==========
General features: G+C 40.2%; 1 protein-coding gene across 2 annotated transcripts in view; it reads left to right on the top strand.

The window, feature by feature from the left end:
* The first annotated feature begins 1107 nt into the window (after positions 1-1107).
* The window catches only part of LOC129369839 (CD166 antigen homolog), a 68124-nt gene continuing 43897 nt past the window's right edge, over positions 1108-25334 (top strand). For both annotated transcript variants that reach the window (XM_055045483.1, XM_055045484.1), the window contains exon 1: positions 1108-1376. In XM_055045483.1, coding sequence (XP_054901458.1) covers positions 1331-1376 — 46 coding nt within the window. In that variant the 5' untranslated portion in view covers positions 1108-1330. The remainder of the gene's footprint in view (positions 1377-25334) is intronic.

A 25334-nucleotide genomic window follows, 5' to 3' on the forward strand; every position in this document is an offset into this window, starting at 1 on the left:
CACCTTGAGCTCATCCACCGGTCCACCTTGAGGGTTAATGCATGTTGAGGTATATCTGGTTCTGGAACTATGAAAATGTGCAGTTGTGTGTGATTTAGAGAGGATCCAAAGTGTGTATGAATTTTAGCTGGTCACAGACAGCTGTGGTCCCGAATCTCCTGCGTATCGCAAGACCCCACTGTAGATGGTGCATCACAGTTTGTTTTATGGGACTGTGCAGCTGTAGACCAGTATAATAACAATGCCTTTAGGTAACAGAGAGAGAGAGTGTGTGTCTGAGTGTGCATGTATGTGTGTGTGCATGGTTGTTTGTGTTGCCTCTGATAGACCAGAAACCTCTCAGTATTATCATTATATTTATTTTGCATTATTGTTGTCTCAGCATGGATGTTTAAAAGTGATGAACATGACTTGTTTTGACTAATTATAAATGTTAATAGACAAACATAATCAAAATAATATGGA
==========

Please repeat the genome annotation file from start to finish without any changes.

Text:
General features: G+C 40.2%; 1 protein-coding gene across 2 annotated transcripts in view; it reads left to right on the top strand.

The window, feature by feature from the left end:
* The first annotated feature begins 1107 nt into the window (after positions 1-1107).
* The window catches only part of LOC129369839 (CD166 antigen homolog), a 68124-nt gene continuing 43897 nt past the window's right edge, over positions 1108-25334 (top strand). For both annotated transcript variants that reach the window (XM_055045483.1, XM_055045484.1), the window contains exon 1: positions 1108-1376. In XM_055045483.1, coding sequence (XP_054901458.1) covers positions 1331-1376 — 46 coding nt within the window. In that variant the 5' untranslated portion in view covers positions 1108-1330. The remainder of the gene's footprint in view (positions 1377-25334) is intronic.

A 25334-nucleotide genomic window follows, 5' to 3' on the forward strand; every position in this document is an offset into this window, starting at 1 on the left:
CACCTTGAGCTCATCCACCGGTCCACCTTGAGGGTTAATGCATGTTGAGGTATATCTGGTTCTGGAACTATGAAAATGTGCAGTTGTGTGTGATTTAGAGAGGATCCAAAGTGTGTATGAATTTTAGCTGGTCACAGACAGCTGTGGTCCCGAATCTCCTGCGTATCGCAAGACCCCACTGTAGATGGTGCATCACAGTTTGTTTTATGGGACTGTGCAGCTGTAGACCAGTATAATAACAATGCCTTTAGGTAACAGAGAGAGAGAGTGTGTGTCTGAGTGTGCATGTATGTGTGTGTGCATGGTTGTTTGTGTTGCCTCTGATAGACCAGAAACCTCTCAGTATTATCATTATATTTATTTTGCATTATTGTTGTCTCAGCATGGATGTTTAAAAGTGATGAACATGACTTGTTTTGACTAATTATAAATGTTAATAGACAAACATAATCAAAATAATATGGA